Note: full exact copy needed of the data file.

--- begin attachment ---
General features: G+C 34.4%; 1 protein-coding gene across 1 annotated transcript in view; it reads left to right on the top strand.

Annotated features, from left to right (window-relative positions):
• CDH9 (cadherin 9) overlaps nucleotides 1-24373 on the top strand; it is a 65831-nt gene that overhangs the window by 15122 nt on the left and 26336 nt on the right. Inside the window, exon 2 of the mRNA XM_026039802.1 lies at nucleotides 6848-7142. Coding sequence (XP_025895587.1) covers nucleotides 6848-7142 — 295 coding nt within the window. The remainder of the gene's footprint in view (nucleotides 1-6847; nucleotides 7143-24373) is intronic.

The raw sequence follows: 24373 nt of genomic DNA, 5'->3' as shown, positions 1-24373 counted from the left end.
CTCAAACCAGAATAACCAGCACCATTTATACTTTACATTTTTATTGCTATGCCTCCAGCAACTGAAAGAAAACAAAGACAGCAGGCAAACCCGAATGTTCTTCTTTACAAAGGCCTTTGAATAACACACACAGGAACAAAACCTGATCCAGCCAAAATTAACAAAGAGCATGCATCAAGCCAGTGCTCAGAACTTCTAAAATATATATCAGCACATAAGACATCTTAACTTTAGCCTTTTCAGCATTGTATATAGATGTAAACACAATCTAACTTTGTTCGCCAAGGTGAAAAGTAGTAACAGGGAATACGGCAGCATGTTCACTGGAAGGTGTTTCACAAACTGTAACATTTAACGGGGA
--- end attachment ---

General features: G+C 34.4%; 1 protein-coding gene across 1 annotated transcript in view; it reads left to right on the top strand.

Annotated features, from left to right (window-relative positions):
• CDH9 (cadherin 9) overlaps nucleotides 1-24373 on the top strand; it is a 65831-nt gene that overhangs the window by 15122 nt on the left and 26336 nt on the right. Inside the window, exon 2 of the mRNA XM_026039802.1 lies at nucleotides 6848-7142. Coding sequence (XP_025895587.1) covers nucleotides 6848-7142 — 295 coding nt within the window. The remainder of the gene's footprint in view (nucleotides 1-6847; nucleotides 7143-24373) is intronic.

The raw sequence follows: 24373 nt of genomic DNA, 5'->3' as shown, positions 1-24373 counted from the left end.
CTCAAACCAGAATAACCAGCACCATTTATACTTTACATTTTTATTGCTATGCCTCCAGCAACTGAAAGAAAACAAAGACAGCAGGCAAACCCGAATGTTCTTCTTTACAAAGGCCTTTGAATAACACACACAGGAACAAAACCTGATCCAGCCAAAATTAACAAAGAGCATGCATCAAGCCAGTGCTCAGAACTTCTAAAATATATATCAGCACATAAGACATCTTAACTTTAGCCTTTTCAGCATTGTATATAGATGTAAACACAATCTAACTTTGTTCGCCAAGGTGAAAAGTAGTAACAGGGAATACGGCAGCATGTTCACTGGAAGGTGTTTCACAAACTGTAACATTTAACGGGGA